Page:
In fact, there is no six months maximum for the UN to bar a contractor which has pled guilty to corruption. In the UN Procurement Manual, Section 7.15(1) provides that

"The Director, UN/PD, or CPO as appropriate, shall decide whether to remove, or suspend from the Vendor database and notify the Vendor accordingly. The notice shall advise the Vendor of the United Nation’s decision to suspend for a specific period of time, or remove indefinitely the Vendor from the Vendor database and specify the reasons for the decision."

   So, despite Inner City Press having asked the question at a UN noon briefing before writing, and then having published in full a "correction" by Angela Kane, the question remains: why did the UN impose only a six months ban for the same Siemens facts which triggered a two year prohibition by the World Bank? That the response to this question, rather than an answer or improvement, is to demand corrections of the analysis that the UN does not take corruption seriously enough may be one of the reasons for the UN's and Ban's low grades.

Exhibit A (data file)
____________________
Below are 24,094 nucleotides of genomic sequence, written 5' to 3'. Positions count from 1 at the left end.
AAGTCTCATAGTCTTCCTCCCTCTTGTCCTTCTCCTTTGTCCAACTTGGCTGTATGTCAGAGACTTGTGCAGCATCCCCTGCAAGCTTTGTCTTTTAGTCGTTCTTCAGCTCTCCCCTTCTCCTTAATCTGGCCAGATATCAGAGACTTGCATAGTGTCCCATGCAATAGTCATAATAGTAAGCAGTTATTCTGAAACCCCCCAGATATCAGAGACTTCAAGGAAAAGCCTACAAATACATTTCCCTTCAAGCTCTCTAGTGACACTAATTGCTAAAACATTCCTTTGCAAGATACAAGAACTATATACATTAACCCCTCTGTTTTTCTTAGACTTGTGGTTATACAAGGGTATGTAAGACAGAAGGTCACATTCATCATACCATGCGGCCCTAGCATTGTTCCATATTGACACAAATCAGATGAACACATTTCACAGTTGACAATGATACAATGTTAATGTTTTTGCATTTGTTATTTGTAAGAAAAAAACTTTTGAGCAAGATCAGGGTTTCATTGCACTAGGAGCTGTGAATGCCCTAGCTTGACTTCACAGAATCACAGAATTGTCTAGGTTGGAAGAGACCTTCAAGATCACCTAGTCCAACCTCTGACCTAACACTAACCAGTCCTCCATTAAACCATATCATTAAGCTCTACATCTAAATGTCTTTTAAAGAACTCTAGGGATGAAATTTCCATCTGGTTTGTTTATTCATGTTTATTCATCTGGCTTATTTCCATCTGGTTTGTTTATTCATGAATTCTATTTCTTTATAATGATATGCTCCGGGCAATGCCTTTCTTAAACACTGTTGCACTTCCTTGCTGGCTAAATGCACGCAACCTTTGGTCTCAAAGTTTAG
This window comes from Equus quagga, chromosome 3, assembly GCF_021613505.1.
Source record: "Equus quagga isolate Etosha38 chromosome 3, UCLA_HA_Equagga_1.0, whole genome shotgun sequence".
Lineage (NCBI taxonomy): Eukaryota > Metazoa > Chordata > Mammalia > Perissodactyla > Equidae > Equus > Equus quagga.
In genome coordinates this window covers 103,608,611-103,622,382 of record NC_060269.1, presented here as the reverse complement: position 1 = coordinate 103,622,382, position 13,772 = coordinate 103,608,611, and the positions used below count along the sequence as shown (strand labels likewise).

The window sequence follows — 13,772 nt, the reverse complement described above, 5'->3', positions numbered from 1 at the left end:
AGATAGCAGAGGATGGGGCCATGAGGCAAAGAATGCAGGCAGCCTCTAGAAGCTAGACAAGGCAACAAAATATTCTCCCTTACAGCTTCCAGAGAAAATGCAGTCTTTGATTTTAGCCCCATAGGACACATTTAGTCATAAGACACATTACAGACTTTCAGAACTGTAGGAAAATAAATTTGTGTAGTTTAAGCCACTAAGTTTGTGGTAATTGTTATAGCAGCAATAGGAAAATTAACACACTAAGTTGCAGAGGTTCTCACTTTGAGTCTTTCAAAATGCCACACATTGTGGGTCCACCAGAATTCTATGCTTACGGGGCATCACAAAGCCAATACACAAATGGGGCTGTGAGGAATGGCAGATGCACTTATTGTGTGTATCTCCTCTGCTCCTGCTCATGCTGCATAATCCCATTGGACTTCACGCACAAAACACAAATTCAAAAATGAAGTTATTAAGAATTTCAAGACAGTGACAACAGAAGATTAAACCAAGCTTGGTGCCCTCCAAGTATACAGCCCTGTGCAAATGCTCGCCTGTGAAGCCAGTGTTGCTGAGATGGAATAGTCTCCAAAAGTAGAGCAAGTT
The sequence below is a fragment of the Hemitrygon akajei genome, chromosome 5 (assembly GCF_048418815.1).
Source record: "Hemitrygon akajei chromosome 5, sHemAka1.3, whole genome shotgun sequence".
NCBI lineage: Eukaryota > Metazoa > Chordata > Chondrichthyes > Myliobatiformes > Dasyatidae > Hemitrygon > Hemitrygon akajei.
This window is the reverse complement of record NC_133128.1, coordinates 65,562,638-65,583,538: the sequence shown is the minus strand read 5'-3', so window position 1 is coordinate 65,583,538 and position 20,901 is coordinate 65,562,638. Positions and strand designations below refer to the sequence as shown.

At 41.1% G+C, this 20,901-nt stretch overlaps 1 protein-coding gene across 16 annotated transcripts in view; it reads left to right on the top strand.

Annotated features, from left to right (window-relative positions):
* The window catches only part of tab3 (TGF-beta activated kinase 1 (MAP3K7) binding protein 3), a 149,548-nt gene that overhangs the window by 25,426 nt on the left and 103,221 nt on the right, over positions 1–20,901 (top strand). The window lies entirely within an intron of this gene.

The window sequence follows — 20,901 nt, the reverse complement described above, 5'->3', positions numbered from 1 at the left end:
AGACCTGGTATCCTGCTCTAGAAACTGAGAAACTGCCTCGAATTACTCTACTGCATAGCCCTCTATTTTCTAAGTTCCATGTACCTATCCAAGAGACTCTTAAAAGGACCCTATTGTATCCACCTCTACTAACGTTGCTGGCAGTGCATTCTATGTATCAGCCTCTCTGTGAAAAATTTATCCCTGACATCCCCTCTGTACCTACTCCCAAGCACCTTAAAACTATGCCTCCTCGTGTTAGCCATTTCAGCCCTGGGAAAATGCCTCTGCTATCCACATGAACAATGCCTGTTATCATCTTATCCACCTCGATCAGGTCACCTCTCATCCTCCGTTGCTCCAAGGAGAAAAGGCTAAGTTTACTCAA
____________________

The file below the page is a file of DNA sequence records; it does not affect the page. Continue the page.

UN's Ban swears in Ms. Kane, Siemens and gardens, walls and doors not shown

  The UN's National Competitive Exam, a merit-based way to enter UN employment, was recently suspended. Member states and others complained, Inner City Press asked and wrote about it. On July 22, Ms. Kane gave another lengthy answer -- video here, from Minute 43:18 -- but still the question has not been answered: if the NCE needed improvement, why not fix it while continuing this one meritocratic entry point?

  In the interest of transparency, Inner City Press is putting online here an internal UN e-mail on this topic, setting out a calendar for the NCE and the G to P promotion exam, also suspended, both purportedly to be resumed in 2010, provided by a whistleblower.